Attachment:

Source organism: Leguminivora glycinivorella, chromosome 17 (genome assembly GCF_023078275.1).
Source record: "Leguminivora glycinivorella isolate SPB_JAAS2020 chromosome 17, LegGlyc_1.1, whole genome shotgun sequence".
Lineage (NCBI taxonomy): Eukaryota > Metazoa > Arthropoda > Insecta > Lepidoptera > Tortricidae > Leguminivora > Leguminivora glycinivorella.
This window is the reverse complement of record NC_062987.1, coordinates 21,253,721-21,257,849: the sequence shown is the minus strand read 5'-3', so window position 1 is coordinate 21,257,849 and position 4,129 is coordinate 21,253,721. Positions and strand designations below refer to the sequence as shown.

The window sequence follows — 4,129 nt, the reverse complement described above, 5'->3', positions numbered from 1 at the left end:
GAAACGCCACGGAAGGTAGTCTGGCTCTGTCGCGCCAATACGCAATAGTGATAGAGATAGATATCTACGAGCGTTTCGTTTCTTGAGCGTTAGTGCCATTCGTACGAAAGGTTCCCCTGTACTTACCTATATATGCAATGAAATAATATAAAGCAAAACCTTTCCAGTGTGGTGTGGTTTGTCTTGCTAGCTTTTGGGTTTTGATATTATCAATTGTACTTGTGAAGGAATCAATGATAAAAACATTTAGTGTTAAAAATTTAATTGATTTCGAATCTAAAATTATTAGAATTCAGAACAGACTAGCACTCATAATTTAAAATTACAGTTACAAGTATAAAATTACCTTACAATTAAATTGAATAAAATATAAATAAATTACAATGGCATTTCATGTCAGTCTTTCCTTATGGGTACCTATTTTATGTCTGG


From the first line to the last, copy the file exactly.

Source organism: Leguminivora glycinivorella, chromosome 17 (genome assembly GCF_023078275.1).
Source record: "Leguminivora glycinivorella isolate SPB_JAAS2020 chromosome 17, LegGlyc_1.1, whole genome shotgun sequence".
Lineage (NCBI taxonomy): Eukaryota > Metazoa > Arthropoda > Insecta > Lepidoptera > Tortricidae > Leguminivora > Leguminivora glycinivorella.
This window is the reverse complement of record NC_062987.1, coordinates 21,253,721-21,257,849: the sequence shown is the minus strand read 5'-3', so window position 1 is coordinate 21,257,849 and position 4,129 is coordinate 21,253,721. Positions and strand designations below refer to the sequence as shown.

The window sequence follows — 4,129 nt, the reverse complement described above, 5'->3', positions numbered from 1 at the left end:
GAAACGCCACGGAAGGTAGTCTGGCTCTGTCGCGCCAATACGCAATAGTGATAGAGATAGATATCTACGAGCGTTTCGTTTCTTGAGCGTTAGTGCCATTCGTACGAAAGGTTCCCCTGTACTTACCTATATATGCAATGAAATAATATAAAGCAAAACCTTTCCAGTGTGGTGTGGTTTGTCTTGCTAGCTTTTGGGTTTTGATATTATCAATTGTACTTGTGAAGGAATCAATGATAAAAACATTTAGTGTTAAAAATTTAATTGATTTCGAATCTAAAATTATTAGAATTCAGAACAGACTAGCACTCATAATTTAAAATTACAGTTACAAGTATAAAATTACCTTACAATTAAATTGAATAAAATATAAATAAATTACAATGGCATTTCATGTCAGTCTTTCCTTATGGGTACCTATTTTATGTCTGG